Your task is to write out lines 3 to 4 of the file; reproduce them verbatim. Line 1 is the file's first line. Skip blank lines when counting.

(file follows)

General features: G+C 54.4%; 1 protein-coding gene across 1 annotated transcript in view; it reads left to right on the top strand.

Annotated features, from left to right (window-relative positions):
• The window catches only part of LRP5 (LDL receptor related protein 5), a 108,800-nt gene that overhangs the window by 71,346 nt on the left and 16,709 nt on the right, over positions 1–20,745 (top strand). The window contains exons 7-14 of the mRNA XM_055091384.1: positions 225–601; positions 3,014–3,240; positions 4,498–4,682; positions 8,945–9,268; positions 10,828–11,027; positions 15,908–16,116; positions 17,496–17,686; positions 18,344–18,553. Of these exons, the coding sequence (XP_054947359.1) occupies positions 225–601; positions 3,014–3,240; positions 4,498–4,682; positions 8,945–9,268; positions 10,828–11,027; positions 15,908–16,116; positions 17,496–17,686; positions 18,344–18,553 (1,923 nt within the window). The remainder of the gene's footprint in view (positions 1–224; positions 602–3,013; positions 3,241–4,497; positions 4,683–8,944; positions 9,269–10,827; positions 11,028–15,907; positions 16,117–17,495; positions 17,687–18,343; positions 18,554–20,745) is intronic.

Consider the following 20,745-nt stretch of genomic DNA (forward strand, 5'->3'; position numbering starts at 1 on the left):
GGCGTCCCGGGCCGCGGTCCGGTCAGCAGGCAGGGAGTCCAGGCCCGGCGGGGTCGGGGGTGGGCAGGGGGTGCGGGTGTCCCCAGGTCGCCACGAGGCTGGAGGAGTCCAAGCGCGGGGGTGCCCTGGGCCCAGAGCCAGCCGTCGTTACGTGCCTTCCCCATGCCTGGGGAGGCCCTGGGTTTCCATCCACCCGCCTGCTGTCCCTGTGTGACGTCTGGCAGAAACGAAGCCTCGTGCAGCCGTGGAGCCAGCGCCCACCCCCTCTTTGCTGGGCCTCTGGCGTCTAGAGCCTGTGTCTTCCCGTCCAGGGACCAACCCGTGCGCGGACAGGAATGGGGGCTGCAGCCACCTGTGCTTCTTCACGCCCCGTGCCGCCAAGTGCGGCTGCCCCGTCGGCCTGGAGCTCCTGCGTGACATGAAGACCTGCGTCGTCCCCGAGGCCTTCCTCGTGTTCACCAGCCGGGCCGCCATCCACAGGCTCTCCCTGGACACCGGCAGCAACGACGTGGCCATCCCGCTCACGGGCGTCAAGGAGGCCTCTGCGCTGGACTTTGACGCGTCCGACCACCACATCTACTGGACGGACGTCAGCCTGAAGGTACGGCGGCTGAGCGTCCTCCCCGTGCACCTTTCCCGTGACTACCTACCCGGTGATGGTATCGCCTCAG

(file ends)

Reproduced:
• The window catches only part of LRP5 (LDL receptor related protein 5), a 108,800-nt gene that overhangs the window by 71,346 nt on the left and 16,709 nt on the right, over positions 1–20,745 (top strand). The window contains exons 7-14 of the mRNA XM_055091384.1: positions 225–601; positions 3,014–3,240; positions 4,498–4,682; positions 8,945–9,268; positions 10,828–11,027; positions 15,908–16,116; positions 17,496–17,686; positions 18,344–18,553. Of these exons, the coding sequence (XP_054947359.1) occupies positions 225–601; positions 3,014–3,240; positions 4,498–4,682; positions 8,945–9,268; positions 10,828–11,027; positions 15,908–16,116; positions 17,496–17,686; positions 18,344–18,553 (1,923 nt within the window). The remainder of the gene's footprint in view (positions 1–224; positions 602–3,013; positions 3,241–4,497; positions 4,683–8,944; positions 9,269–10,827; positions 11,028–15,907; positions 16,117–17,495; positions 17,687–18,343; positions 18,554–20,745) is intronic.

Consider the following 20,745-nt stretch of genomic DNA (forward strand, 5'->3'; position numbering starts at 1 on the left):